Thanks for the CL tip earlier. I "almost" got to check out a private seller with 500 LP's asking $175 for the lot. Unfortunately I was beat to the punch. But, that says a lot, for my first CL find in our smallish town.
You got lucky. That is way too big a deal to start with. $175 may not be a huge investment for you, but -- believe me -- 500 records is a HUGE investment. I've been back in records for over 5 years and buying boxes from time to time, live alone in a three bedroom house (space for pretty big speakers), and I wouldn't dare tackle 500 at a time.
There are pros who are experienced at inspecting, valuing, and buying large lots of records. That is a deal for a pro.
500 records would occupy 6-7 linear feet by themselves and more if you consider the crates or boxes. (If you have room, upgrade from your bookshelf speakers -- there is a whole world of possibility waiting there.) Cleaning and inspecting and listening to 500 records would take a LONG time. They likely would end up being a mental millstone around your neck.
Also don't get caught up in the idea that there is any money to be made dealing records. There are plenty of stories (on the audiophile and vinyl fan forums) of deals like the one you describe that contained one rare $200 record that made the whole purchase worth it. As a practical matter, dealing in records takes so much time, you can't make any money in it. But, of course, done on a small scale, you can have fun.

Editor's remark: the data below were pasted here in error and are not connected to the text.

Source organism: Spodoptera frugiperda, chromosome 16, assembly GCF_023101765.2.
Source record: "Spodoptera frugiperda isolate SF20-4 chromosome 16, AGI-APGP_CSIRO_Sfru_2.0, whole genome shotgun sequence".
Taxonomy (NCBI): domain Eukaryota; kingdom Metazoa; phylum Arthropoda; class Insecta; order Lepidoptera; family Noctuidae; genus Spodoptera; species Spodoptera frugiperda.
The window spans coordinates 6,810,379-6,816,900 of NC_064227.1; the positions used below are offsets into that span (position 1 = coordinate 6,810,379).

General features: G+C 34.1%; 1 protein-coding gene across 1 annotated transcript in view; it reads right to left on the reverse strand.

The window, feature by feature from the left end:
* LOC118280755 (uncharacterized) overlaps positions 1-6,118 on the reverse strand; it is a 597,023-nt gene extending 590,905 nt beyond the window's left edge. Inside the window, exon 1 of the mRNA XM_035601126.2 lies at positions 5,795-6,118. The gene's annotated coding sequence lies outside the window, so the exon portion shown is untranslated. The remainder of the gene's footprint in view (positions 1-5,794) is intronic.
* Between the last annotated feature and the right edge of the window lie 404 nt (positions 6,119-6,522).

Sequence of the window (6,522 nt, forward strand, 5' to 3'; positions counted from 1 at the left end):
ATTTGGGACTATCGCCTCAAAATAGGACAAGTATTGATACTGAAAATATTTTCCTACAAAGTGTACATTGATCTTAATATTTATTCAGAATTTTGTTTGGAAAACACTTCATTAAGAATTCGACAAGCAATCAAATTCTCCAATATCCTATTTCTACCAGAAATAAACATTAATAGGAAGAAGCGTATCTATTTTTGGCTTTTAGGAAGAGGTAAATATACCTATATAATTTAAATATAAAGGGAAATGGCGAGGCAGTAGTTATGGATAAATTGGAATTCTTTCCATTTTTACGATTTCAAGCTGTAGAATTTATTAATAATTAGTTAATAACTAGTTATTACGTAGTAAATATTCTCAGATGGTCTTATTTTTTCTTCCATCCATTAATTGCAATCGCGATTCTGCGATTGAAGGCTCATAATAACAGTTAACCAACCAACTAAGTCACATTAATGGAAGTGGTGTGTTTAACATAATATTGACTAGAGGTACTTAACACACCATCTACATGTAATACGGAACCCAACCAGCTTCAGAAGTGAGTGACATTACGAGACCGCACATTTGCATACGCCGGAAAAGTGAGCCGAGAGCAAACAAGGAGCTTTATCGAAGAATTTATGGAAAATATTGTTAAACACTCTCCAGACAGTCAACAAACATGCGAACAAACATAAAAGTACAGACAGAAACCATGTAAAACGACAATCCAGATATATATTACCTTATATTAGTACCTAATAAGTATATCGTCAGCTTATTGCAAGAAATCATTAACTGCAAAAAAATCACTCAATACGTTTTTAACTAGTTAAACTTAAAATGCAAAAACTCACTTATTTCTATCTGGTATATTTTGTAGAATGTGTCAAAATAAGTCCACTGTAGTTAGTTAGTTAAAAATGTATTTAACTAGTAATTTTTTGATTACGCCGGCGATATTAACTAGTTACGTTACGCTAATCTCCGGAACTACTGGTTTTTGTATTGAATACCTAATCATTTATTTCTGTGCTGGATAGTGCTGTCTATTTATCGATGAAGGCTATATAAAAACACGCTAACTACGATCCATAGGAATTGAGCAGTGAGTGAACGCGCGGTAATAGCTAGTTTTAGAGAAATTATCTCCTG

One more tip not mentioned. If you do buy a small lot, 40-50, of records. Good ones that you don't like can be sold to the local record store. In my town they pay $1-2 for desirable titles, but 50 cents or less for non-popular rock and country and jazz. Most country and jazz has little value. And all classical is almost worthless, but like that as I am finding pristine, quiet, classical records for great prices.